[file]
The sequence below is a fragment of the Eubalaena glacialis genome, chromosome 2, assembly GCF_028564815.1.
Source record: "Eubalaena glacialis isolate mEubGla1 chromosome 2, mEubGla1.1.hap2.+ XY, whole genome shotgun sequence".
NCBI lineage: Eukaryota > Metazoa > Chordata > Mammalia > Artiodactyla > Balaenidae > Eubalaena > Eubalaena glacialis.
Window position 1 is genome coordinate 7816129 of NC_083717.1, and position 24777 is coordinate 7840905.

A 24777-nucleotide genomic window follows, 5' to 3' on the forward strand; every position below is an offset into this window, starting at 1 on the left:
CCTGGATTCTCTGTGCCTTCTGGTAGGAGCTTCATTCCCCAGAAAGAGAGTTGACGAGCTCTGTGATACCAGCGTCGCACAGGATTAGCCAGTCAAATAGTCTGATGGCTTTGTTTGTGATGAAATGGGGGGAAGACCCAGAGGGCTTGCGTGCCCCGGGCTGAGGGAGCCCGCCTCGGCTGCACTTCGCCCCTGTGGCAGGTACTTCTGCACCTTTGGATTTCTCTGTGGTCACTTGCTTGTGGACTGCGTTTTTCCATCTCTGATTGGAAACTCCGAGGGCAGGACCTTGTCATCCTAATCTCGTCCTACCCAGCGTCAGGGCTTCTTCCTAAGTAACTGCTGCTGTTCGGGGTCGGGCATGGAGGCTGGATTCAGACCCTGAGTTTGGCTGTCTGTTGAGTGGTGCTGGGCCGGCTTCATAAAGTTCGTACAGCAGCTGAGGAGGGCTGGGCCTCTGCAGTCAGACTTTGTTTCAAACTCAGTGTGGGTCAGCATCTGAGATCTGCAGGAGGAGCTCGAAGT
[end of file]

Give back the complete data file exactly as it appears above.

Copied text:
The sequence below is a fragment of the Eubalaena glacialis genome, chromosome 2, assembly GCF_028564815.1.
Source record: "Eubalaena glacialis isolate mEubGla1 chromosome 2, mEubGla1.1.hap2.+ XY, whole genome shotgun sequence".
NCBI lineage: Eukaryota > Metazoa > Chordata > Mammalia > Artiodactyla > Balaenidae > Eubalaena > Eubalaena glacialis.
Window position 1 is genome coordinate 7816129 of NC_083717.1, and position 24777 is coordinate 7840905.

A 24777-nucleotide genomic window follows, 5' to 3' on the forward strand; every position below is an offset into this window, starting at 1 on the left:
CCTGGATTCTCTGTGCCTTCTGGTAGGAGCTTCATTCCCCAGAAAGAGAGTTGACGAGCTCTGTGATACCAGCGTCGCACAGGATTAGCCAGTCAAATAGTCTGATGGCTTTGTTTGTGATGAAATGGGGGGAAGACCCAGAGGGCTTGCGTGCCCCGGGCTGAGGGAGCCCGCCTCGGCTGCACTTCGCCCCTGTGGCAGGTACTTCTGCACCTTTGGATTTCTCTGTGGTCACTTGCTTGTGGACTGCGTTTTTCCATCTCTGATTGGAAACTCCGAGGGCAGGACCTTGTCATCCTAATCTCGTCCTACCCAGCGTCAGGGCTTCTTCCTAAGTAACTGCTGCTGTTCGGGGTCGGGCATGGAGGCTGGATTCAGACCCTGAGTTTGGCTGTCTGTTGAGTGGTGCTGGGCCGGCTTCATAAAGTTCGTACAGCAGCTGAGGAGGGCTGGGCCTCTGCAGTCAGACTTTGTTTCAAACTCAGTGTGGGTCAGCATCTGAGATCTGCAGGAGGAGCTCGAAGT